The pervasive and evasive S-curve of linguistic change
Quentin Feltgen (Institut du Cerveau et de la Moelle Epinière (ICM))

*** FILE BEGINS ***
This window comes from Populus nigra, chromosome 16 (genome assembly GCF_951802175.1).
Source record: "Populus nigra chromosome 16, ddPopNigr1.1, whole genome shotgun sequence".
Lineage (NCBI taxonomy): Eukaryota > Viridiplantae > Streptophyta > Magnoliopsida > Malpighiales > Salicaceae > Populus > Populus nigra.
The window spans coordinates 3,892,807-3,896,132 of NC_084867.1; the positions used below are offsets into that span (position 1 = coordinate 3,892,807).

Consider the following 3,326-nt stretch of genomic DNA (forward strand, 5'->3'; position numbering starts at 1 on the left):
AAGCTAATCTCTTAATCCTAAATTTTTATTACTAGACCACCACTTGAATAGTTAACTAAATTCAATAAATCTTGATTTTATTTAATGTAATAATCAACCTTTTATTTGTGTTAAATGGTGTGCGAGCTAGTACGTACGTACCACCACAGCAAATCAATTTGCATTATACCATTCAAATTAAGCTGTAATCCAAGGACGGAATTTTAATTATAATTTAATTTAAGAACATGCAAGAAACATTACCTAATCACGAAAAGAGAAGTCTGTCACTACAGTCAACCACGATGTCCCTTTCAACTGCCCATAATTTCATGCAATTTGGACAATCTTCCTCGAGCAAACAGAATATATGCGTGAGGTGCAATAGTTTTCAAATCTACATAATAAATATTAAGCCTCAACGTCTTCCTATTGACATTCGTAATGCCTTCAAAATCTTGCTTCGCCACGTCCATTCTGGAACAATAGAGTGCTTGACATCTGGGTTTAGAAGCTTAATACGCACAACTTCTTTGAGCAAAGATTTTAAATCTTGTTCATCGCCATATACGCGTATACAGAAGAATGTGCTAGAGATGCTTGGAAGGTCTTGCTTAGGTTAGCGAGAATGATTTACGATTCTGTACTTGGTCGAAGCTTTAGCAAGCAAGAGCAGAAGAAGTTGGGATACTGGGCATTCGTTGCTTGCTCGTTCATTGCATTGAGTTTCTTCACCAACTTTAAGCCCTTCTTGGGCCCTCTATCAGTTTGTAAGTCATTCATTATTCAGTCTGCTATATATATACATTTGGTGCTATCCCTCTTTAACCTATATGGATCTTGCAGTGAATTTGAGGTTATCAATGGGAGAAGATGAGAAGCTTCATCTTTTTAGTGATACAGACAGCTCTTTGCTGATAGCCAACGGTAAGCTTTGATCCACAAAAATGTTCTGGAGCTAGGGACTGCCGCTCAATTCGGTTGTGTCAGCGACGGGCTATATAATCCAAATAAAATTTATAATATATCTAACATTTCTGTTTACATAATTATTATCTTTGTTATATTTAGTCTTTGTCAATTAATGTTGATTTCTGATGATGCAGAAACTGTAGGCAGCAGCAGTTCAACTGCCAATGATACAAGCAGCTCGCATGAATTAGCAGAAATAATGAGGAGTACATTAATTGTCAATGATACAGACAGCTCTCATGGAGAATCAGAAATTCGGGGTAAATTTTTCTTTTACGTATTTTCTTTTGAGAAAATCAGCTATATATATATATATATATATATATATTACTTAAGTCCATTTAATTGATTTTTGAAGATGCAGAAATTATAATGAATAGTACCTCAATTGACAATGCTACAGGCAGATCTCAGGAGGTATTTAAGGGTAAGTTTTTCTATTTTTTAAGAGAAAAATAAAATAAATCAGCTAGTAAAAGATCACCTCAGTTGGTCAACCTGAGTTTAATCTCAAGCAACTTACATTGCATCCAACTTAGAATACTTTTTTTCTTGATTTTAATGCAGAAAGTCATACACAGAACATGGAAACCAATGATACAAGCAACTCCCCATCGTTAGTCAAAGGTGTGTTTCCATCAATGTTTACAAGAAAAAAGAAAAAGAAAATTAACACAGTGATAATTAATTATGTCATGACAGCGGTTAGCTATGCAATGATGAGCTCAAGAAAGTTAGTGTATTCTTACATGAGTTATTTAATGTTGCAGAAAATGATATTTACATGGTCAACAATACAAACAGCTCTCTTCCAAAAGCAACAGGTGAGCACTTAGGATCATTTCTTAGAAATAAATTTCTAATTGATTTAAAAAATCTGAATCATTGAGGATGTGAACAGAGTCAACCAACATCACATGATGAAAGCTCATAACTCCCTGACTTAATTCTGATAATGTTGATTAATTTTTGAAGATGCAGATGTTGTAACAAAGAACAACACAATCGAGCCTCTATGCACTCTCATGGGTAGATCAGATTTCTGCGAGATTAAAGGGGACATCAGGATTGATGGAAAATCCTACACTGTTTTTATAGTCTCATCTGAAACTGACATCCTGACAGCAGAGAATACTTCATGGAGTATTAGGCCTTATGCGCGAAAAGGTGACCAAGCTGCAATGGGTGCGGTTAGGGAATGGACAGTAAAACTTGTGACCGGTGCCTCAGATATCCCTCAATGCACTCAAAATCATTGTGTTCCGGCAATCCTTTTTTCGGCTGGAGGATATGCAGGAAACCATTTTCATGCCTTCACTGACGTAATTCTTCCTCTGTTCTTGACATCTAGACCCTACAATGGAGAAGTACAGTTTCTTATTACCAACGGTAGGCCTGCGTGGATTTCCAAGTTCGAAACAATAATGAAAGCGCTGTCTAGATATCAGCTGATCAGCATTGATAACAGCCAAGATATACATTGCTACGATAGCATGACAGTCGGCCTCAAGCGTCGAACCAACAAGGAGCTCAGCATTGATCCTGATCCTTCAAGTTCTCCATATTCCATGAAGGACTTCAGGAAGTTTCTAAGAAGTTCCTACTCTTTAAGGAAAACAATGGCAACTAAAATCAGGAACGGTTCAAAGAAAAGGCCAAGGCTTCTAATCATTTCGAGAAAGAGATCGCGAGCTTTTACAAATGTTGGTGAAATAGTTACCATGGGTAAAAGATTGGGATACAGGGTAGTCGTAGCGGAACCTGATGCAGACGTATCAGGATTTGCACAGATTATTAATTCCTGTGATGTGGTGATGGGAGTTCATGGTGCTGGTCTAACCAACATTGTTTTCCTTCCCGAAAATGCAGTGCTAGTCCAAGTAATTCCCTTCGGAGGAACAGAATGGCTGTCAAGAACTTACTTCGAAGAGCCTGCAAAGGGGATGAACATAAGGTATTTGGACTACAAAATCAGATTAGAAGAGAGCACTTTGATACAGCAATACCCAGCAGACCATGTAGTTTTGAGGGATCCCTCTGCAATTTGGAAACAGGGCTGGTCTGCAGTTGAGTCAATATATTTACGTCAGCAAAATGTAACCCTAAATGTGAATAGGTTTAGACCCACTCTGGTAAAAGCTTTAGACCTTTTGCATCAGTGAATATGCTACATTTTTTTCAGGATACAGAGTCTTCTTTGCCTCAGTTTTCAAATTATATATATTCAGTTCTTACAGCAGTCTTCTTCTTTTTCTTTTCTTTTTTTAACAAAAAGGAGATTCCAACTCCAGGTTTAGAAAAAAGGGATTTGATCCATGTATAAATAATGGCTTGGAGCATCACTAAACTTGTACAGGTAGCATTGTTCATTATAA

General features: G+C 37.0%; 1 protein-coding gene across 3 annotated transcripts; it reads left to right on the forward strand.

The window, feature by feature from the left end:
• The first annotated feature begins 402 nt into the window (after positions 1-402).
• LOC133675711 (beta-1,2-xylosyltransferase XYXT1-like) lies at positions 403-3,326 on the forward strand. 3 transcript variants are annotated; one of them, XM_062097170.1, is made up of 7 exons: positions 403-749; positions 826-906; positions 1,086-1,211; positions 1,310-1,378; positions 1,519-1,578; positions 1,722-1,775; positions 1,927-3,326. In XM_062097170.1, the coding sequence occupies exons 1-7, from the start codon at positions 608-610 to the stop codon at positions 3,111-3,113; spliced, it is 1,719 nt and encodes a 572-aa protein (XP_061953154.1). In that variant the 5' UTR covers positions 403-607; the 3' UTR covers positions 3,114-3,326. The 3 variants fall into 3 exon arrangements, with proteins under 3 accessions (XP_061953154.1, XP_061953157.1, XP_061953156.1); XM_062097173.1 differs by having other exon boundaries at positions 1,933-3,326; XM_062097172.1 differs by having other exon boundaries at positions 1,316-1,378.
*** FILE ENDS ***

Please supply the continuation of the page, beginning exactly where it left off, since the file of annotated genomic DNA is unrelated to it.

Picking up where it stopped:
Language is a stable convention, established over a community by way of repeated and multiple interactions between its members. However, within this view, the occurrence of change is somehow problematic. First, if members align towards one another to allow for a convention to be established and maintain, a novelty, being an isolated event to begin with, should not spread over the speakers’ network – an issue known as the Threshold Problem as addressed by Nettle in 1999. Second, the spread of the new variant should occur according to an S-curve; yet, as Blythe & Croft (2012) have shown, this S-curve can only arise thanks to very specific conditions: either the community is highly hierarchical, with change spreading from top to bottom, or the new variant is somehow inherently better than its established competitor. Concerningly, these two conditions seem unfitting to explain the wide array of constantly ongoing linguistic changes. In this talk, we shall offer an alternative view based on the fact that the S-curve is associated with both the lexical and the social diffusion of a language change, and can therefore be the result of some basic, shared features of the cognitive organization of language. The mathematical model that we have developed allows to make sense of disparate empirical findings within a unified, usage-based theoretical frame. It also challenges the traditional relationship between change and variation in predicting that variation could be a stable outcome of language change.
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